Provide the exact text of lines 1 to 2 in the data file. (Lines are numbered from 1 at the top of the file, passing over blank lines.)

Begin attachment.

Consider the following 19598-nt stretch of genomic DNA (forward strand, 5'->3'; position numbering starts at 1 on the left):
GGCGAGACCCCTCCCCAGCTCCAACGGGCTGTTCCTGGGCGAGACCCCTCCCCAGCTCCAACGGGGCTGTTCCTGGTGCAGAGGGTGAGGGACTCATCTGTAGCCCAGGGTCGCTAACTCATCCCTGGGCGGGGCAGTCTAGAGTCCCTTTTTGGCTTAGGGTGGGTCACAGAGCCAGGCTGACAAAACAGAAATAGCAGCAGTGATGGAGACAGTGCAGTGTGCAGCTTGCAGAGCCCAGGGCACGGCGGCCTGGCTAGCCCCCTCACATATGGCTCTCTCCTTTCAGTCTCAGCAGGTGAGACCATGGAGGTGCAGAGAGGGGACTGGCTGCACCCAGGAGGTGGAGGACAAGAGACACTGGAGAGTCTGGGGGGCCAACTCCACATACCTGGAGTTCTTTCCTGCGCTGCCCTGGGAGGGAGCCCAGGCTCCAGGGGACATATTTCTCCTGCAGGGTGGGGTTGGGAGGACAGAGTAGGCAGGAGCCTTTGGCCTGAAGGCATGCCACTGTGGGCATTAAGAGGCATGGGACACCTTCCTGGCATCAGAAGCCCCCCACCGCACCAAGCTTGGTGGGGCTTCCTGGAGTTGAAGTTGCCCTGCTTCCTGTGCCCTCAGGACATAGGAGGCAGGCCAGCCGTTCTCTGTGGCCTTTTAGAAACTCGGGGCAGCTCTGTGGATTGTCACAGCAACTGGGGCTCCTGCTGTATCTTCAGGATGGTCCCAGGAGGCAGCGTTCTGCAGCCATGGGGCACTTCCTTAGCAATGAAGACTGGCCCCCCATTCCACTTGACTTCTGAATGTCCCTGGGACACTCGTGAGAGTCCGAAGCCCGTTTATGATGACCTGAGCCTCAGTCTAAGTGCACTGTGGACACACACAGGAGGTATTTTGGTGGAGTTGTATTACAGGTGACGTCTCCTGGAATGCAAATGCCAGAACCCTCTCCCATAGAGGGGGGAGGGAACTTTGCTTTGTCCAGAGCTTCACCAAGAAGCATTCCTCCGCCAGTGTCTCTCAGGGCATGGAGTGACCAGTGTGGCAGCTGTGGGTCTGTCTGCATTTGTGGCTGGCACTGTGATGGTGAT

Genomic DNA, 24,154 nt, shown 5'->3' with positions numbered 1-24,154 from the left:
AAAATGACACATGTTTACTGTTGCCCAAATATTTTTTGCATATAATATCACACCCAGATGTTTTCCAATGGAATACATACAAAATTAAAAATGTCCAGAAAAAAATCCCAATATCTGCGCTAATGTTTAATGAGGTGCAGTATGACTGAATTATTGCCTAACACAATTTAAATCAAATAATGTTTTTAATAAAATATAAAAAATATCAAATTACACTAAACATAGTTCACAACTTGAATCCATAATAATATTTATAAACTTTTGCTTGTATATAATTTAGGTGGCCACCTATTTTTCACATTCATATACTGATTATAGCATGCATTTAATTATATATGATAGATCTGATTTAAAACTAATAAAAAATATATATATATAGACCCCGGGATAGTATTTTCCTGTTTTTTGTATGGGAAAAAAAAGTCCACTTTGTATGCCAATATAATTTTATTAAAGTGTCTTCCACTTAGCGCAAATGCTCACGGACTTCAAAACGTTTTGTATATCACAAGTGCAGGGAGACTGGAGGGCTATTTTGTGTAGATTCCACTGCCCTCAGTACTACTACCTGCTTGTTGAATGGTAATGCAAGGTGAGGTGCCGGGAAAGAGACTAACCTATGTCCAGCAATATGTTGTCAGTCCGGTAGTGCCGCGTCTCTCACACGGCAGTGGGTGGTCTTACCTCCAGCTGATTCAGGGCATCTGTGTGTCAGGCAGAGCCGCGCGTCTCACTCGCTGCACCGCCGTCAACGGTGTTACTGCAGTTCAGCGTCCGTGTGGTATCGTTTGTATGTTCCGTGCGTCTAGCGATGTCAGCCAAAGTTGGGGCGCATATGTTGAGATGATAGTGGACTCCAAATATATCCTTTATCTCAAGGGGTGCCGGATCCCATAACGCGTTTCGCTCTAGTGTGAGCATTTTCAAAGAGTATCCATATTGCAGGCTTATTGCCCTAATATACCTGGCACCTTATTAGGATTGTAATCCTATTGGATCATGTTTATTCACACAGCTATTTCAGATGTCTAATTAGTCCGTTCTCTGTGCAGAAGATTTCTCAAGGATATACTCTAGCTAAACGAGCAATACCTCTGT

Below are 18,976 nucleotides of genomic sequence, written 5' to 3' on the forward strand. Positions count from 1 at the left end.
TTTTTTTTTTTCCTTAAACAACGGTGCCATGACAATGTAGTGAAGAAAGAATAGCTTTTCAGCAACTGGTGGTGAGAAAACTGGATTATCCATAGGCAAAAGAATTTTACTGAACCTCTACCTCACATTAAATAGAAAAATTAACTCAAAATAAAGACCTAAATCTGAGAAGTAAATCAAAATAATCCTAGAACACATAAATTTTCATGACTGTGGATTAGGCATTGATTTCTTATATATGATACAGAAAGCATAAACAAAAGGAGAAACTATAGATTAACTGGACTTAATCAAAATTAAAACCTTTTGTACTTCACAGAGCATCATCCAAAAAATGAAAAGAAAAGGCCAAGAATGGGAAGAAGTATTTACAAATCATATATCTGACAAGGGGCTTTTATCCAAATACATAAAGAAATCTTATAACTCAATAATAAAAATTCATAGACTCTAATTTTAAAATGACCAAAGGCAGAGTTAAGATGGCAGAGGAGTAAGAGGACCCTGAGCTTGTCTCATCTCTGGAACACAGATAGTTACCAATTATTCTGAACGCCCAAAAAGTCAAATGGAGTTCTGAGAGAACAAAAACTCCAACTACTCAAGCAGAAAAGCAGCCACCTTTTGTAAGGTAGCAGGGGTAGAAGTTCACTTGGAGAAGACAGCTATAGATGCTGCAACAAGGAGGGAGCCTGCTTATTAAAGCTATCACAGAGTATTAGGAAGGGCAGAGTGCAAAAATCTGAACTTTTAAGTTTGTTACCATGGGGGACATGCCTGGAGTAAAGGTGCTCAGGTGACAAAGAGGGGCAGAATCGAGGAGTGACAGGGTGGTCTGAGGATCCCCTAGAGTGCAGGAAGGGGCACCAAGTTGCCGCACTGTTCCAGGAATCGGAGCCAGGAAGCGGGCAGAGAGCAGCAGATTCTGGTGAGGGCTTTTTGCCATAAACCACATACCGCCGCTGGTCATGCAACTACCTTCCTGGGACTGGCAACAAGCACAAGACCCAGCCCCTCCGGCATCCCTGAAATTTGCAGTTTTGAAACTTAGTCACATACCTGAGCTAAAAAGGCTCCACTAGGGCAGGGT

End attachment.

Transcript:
Consider the following 19598-nt stretch of genomic DNA (forward strand, 5'->3'; position numbering starts at 1 on the left):
GGCGAGACCCCTCCCCAGCTCCAACGGGCTGTTCCTGGGCGAGACCCCTCCCCAGCTCCAACGGGGCTGTTCCTGGTGCAGAGGGTGAGGGACTCATCTGTAGCCCAGGGTCGCTAACTCATCCCTGGGCGGGGCAGTCTAGAGTCCCTTTTTGGCTTAGGGTGGGTCACAGAGCCAGGCTGACAAAACAGAAATAGCAGCAGTGATGGAGACAGTGCAGTGTGCAGCTTGCAGAGCCCAGGGCACGGCGGCCTGGCTAGCCCCCTCACATATGGCTCTCTCCTTTCAGTCTCAGCAGGTGAGACCATGGAGGTGCAGAGAGGGGACTGGCTGCACCCAGGAGGTGGAGGACAAGAGACACTGGAGAGTCTGGGGGGCCAACTCCACATACCTGGAGTTCTTTCCTGCGCTGCCCTGGGAGGGAGCCCAGGCTCCAGGGGACATATTTCTCCTGCAGGGTGGGGTTGGGAGGACAGAGTAGGCAGGAGCCTTTGGCCTGAAGGCATGCCACTGTGGGCATTAAGAGGCATGGGACACCTTCCTGGCATCAGAAGCCCCCCACCGCACCAAGCTTGGTGGGGCTTCCTGGAGTTGAAGTTGCCCTGCTTCCTGTGCCCTCAGGACATAGGAGGCAGGCCAGCCGTTCTCTGTGGCCTTTTAGAAACTCGGGGCAGCTCTGTGGATTGTCACAGCAACTGGGGCTCCTGCTGTATCTTCAGGATGGTCCCAGGAGGCAGCGTTCTGCAGCCATGGGGCACTTCCTTAGCAATGAAGACTGGCCCCCCATTCCACTTGACTTCTGAATGTCCCTGGGACACTCGTGAGAGTCCGAAGCCCGTTTATGATGACCTGAGCCTCAGTCTAAGTGCACTGTGGACACACACAGGAGGTATTTTGGTGGAGTTGTATTACAGGTGACGTCTCCTGGAATGCAAATGCCAGAACCCTCTCCCATAGAGGGGGGAGGGAACTTTGCTTTGTCCAGAGCTTCACCAAGAAGCATTCCTCCGCCAGTGTCTCTCAGGGCATGGAGTGACCAGTGTGGCAGCTGTGGGTCTGTCTGCATTTGTGGCTGGCACTGTGATGGTGAT